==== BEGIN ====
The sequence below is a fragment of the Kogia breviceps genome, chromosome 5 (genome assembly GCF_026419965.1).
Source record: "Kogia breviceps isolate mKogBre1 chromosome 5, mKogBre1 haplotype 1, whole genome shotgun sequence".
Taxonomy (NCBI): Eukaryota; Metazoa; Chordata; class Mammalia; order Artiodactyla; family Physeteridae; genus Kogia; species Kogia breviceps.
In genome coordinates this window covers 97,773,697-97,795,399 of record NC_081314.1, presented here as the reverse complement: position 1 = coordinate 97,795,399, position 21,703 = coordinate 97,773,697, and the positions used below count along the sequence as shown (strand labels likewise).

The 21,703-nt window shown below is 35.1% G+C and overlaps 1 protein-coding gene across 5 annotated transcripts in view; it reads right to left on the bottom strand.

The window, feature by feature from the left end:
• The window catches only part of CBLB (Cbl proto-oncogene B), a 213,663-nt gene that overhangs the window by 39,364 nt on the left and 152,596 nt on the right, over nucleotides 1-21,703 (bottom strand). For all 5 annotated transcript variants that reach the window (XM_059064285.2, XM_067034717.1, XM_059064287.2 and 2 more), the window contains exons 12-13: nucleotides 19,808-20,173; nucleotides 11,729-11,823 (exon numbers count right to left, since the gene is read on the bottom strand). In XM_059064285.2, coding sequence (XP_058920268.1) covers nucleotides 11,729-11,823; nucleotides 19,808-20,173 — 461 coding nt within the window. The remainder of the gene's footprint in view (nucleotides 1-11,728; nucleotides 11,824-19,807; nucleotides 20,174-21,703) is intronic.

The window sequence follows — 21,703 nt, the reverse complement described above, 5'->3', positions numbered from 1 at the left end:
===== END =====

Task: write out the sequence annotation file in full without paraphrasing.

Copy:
The sequence below is a fragment of the Kogia breviceps genome, chromosome 5 (genome assembly GCF_026419965.1).
Source record: "Kogia breviceps isolate mKogBre1 chromosome 5, mKogBre1 haplotype 1, whole genome shotgun sequence".
Taxonomy (NCBI): Eukaryota; Metazoa; Chordata; class Mammalia; order Artiodactyla; family Physeteridae; genus Kogia; species Kogia breviceps.
In genome coordinates this window covers 97,773,697-97,795,399 of record NC_081314.1, presented here as the reverse complement: position 1 = coordinate 97,795,399, position 21,703 = coordinate 97,773,697, and the positions used below count along the sequence as shown (strand labels likewise).

The 21,703-nt window shown below is 35.1% G+C and overlaps 1 protein-coding gene across 5 annotated transcripts in view; it reads right to left on the bottom strand.

The window, feature by feature from the left end:
• The window catches only part of CBLB (Cbl proto-oncogene B), a 213,663-nt gene that overhangs the window by 39,364 nt on the left and 152,596 nt on the right, over nucleotides 1-21,703 (bottom strand). For all 5 annotated transcript variants that reach the window (XM_059064285.2, XM_067034717.1, XM_059064287.2 and 2 more), the window contains exons 12-13: nucleotides 19,808-20,173; nucleotides 11,729-11,823 (exon numbers count right to left, since the gene is read on the bottom strand). In XM_059064285.2, coding sequence (XP_058920268.1) covers nucleotides 11,729-11,823; nucleotides 19,808-20,173 — 461 coding nt within the window. The remainder of the gene's footprint in view (nucleotides 1-11,728; nucleotides 11,824-19,807; nucleotides 20,174-21,703) is intronic.

The window sequence follows — 21,703 nt, the reverse complement described above, 5'->3', positions numbered from 1 at the left end: